And which of my statements is inaccurate?
OK, you don't study the text systematically, so you throw out inaccuracies much of the time, and of course you know that a few of your word choices indicate a scornful and a sarcastic tone, that view supported by past anti-Mormon behavior.
Whether or not an event was likely or unlikely has no bearing on whether or not it actually happened; unlikely things can and do happen. Take the 2016 US Presidential election, for example – many people predicted Hillary Clinton would win, yet Donald Trump was the winner. (This is only used as an example, and is not meant to endorse or denounce either of the candidates.)
And to demonstrate the bias of your "which scenario is more likely" comment, here's one of my own.
Which is the more likely scenario?
1) NASA spent a ton of money to send three people to explore the Moon – an empty, lifeless world that anyone can look at and observe with binoculars or a telescope (or their naked eyes, even) – for just two hours?
2) They spent a lot less money to fake the landings in order to convince Russia that the US was superior in space exploration?
Ramer, those astronauts really did land on the moon, and I'd be happy to show you incontrovertible proof of that fact, but gosh darn it, an angel took the proof away.
On a more serious note: prior to the election, the best polling gurus (e.g., Nate Silver) were giving Trump something like a 36 percent of winning, which is to say, his win was not all that unlikely. One might still say that, polls aside, it was inherently highly unlikely that a TV star with no political experience could win high office, except that experience has taught us otherwise (Arnold Schwarzenegger, Jesse Ventura, Al Franken).
I have no doubt that astronauts landed on the moon. I never saw it myself, but those who would have been in on it continue to report that they really did land on the moon. Plenty of third party evidence has cropped up as well. All that adds up to: the Moon Landings were indeed real, just as NASA and the astronauts insist.
Similarly, I have no doubt that Joseph Smith translated the Book of Mormon from an ancient record. I haven't seen the plates myself, but those who have continued to testify until their dying day – even those who left the Church and fell out of favor with Joseph Smith, for that matter – that the golden plates were real, and the Book of Mormon is a divinely translated book of scripture. Plenty of third party evidence has cropped up as well. Just as before, all this adds up to: the Book of Mormon is nonfictional scripture, and Joseph Smith is a true prophet of God.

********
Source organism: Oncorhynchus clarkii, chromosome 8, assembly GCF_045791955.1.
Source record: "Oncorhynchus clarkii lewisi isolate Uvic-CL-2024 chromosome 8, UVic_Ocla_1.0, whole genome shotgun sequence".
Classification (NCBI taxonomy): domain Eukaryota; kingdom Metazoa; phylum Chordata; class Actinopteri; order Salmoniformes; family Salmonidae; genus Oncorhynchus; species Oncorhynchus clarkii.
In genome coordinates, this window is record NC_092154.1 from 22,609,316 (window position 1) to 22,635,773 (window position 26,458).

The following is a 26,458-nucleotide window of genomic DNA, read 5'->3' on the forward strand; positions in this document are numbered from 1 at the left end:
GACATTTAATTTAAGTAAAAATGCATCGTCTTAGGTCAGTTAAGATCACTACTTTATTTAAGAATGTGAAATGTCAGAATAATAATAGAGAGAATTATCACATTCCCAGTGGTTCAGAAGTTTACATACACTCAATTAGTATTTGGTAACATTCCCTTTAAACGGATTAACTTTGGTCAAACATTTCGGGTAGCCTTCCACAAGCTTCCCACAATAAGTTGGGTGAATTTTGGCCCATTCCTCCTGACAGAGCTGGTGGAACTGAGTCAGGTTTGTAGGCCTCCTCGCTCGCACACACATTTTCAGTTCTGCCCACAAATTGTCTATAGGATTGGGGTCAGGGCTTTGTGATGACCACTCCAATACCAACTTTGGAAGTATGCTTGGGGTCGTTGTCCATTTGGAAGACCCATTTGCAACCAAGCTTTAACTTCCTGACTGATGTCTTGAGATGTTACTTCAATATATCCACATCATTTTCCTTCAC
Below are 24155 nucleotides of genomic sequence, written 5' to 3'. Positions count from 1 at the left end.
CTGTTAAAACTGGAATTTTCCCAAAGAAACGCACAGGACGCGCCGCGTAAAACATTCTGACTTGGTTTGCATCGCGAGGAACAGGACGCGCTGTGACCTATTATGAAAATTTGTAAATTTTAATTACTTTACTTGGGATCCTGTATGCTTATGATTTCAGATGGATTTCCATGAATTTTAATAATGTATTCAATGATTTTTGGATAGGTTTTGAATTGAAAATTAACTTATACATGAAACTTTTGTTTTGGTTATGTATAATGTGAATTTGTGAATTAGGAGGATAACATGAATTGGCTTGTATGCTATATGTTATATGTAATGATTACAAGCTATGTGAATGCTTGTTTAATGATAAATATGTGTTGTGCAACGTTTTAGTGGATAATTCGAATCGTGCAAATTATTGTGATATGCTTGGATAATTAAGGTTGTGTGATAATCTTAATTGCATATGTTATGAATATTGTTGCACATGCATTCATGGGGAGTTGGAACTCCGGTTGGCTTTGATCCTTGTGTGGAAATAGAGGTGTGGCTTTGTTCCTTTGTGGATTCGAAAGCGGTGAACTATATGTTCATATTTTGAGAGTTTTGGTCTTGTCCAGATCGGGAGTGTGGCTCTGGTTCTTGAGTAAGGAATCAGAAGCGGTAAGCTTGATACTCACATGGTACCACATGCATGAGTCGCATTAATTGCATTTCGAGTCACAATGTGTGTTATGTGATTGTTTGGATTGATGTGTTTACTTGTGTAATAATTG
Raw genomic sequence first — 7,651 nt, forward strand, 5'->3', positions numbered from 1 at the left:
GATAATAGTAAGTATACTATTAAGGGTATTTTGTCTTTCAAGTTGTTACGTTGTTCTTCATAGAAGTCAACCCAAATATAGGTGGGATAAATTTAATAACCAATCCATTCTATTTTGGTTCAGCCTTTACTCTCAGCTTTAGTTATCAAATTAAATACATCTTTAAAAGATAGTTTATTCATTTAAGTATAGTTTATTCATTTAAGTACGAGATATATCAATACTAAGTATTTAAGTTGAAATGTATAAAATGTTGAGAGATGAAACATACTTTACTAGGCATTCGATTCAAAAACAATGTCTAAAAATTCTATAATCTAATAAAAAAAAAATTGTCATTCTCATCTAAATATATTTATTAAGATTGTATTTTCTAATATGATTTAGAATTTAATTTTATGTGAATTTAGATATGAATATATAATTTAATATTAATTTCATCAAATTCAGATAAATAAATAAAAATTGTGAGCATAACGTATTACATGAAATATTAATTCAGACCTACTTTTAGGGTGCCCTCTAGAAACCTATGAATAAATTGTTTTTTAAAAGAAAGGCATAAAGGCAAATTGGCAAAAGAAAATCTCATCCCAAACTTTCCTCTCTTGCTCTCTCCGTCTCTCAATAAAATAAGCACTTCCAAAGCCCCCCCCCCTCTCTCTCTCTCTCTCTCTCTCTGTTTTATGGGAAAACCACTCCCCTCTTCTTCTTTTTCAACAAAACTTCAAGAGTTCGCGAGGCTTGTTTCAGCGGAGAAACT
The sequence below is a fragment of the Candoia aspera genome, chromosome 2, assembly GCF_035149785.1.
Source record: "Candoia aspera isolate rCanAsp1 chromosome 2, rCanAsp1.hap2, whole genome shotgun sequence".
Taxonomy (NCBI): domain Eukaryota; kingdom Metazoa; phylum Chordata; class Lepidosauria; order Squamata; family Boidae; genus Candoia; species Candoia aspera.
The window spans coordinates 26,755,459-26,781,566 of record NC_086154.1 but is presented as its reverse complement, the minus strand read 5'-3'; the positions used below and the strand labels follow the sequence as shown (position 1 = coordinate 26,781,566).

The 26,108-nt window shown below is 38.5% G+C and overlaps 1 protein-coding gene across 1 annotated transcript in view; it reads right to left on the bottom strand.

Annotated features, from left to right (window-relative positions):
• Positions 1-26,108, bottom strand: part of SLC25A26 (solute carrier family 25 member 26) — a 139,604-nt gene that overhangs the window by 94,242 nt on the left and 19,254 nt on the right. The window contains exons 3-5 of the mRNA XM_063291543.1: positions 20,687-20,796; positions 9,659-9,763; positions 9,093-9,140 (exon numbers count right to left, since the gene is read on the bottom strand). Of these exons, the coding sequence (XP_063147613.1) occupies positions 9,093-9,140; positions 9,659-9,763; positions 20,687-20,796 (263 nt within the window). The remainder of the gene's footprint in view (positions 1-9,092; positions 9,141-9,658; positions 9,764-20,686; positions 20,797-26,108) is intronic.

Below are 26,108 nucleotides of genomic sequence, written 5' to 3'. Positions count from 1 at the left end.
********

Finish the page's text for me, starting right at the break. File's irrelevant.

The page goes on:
Hey Ramer, I'm not saying miracles don't happen, it's just not very likely that they do. And when there's lots of evidence that they probably didn't, then they probably didn't.
Just a quick follow up: have you looked into anything regarding Rigdon's authorship connection, or are you happy to rest on what you think you know? I think you'll be surprised with the likelihoods that turn up. Same with Oliver and many others. It's LIKELY Joseph didn't act alone, and it's HIGHLY LIKELY he fabricated the origin story of the book, just as he fabricated the first vision story over time.
Anon 4:25 PM:
I have heard of lots of alternate authorship theories, including ones involving Sidney Rigdon. I've looked deep into both the pro-Mormon claims and the anti-Mormon claims. And to borrow a phrase from Anon @ 10:56 PM June 24 (different anon I assume?), reading the alternate authorship theories is when I most feel like I'm "in the weeds."
For me, the pro-Mormon claims are the ones that make the most sense, as they match each other and make few assumptions. On the other hand, there are so many alternate authorship theories that at times it feels like critics are just throwing ideas at the wall to see what sticks. Many of them contradict each other. I will admit that some seem more likely than others (i.e. it's more likely that Oliver was involved than Rigdon, given that they did know each other prior to the translation), but after investigating, something in them doesn't add up. It may contradict witness statements, it may make large leaps and assumptions, or it might merely be propaganda.